The ageing and growing population means that the NHS will require an additional 17,000 hospital beds in seven years unless improvements can be made to community and hospital care to reduce the length of time for which patients are admitted, according to analysis by the Nuffield Trust.
The analysis, carried out for the Financial Times newspaper, finds that hospital admissions grew by 2 million (16%) over the past seven years. If admissions continue to rise, population change alone will mean we need an additional 6.2 million ‘bed days’ (overnight stays) by 2022. This equates to 17,000 additional beds or 22 hospitals with 800 beds each.
The pressures on hospitals are immense, and this analysis suggests that demographic change looks set to be the most significant driver of pressures on NHS capacity in the future.Nigel Edwards, Chief Executive, Nuffield Trust
However, the Nuffield Trust study finds that despite the 16% rise in admissions between 2006/7 and 2012/3, the NHS has managed with fewer hospital beds. This was due to changes in the types of admission and significant reductions in the length of time people stayed in hospital: two-thirds of the overall increase in admissions during this period was driven by day-cases or short stays for investigations and diagnosis; and admissions lasting longer than a month were reduced by 13%.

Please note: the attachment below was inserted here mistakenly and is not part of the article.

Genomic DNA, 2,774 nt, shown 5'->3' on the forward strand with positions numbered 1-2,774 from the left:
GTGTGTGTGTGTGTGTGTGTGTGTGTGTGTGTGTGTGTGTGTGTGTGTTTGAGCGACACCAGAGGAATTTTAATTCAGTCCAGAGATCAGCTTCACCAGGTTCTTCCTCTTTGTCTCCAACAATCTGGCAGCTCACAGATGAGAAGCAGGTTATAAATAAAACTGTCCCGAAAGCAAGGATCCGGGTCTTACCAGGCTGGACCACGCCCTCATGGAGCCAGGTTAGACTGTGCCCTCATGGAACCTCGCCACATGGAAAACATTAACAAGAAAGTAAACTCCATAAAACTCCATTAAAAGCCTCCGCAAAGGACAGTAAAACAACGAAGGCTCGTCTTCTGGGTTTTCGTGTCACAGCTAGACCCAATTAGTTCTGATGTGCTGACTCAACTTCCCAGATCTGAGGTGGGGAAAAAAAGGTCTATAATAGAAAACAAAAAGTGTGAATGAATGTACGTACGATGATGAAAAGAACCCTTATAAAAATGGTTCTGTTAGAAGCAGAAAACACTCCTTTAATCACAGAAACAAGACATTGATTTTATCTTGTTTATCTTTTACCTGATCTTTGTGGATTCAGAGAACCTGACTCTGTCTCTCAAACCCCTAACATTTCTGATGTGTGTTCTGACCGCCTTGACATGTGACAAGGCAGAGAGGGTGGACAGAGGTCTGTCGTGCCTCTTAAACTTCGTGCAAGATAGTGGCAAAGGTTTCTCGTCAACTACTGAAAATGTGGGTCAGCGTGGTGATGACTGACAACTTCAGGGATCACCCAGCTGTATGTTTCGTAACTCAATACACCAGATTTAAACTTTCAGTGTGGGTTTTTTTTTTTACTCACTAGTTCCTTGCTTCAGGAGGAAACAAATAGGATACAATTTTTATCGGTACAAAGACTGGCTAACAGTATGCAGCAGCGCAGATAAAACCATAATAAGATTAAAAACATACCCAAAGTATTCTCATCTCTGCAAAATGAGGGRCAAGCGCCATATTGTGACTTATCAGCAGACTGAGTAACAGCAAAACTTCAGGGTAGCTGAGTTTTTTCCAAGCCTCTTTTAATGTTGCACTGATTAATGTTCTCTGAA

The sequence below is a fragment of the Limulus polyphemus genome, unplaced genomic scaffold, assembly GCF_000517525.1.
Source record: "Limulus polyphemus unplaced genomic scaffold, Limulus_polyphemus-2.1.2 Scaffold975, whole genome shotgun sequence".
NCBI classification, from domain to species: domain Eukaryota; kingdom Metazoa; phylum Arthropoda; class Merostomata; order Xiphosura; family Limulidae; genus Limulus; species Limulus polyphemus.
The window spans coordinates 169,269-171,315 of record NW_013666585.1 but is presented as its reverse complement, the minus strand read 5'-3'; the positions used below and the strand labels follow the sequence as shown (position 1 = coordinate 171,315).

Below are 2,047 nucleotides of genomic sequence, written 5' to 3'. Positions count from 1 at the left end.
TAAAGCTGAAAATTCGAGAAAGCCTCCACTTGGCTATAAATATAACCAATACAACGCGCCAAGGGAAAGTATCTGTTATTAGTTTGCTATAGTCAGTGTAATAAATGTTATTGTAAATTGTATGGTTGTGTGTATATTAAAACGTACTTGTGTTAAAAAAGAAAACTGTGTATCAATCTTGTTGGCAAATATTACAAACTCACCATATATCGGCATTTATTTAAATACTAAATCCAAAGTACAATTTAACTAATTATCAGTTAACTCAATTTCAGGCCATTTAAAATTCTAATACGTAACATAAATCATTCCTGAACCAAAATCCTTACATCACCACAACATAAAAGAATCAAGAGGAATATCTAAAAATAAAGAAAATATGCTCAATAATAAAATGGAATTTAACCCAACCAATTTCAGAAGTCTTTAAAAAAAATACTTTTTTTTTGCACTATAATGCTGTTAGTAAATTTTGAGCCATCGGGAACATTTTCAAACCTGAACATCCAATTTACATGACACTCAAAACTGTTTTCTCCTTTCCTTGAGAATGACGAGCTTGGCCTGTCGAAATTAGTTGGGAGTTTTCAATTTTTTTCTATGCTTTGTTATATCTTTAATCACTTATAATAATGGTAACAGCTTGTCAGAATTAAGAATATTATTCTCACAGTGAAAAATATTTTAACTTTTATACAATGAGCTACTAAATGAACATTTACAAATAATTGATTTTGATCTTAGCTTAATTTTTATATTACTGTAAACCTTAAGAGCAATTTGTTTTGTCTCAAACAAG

The Nuffield Trust says this shows there must be significant change in the way care is delivered in the future to manage the growing pressures on hospital beds. This will require more care in the community, better use of services that enable day-surgery and improved arrangements for discharging patients into their communities.
Nigel Edwards, Chief Executive of the Nuffield Trust said:
"The pressures on hospitals are immense, and this analysis suggests that demographic change looks set to be the most significant driver of pressures on NHS capacity in the future.
"But even if building several more hospitals were affordable, this wouldn't be the right answer - hospital isn’t always the right place for frail older people. So we should look closely at alternative solutions first.
"History shows we can manage rising admissions by carefully reducing the time people spend in hospital. This requires excellent and co-ordinated care in the community. But this too costs money."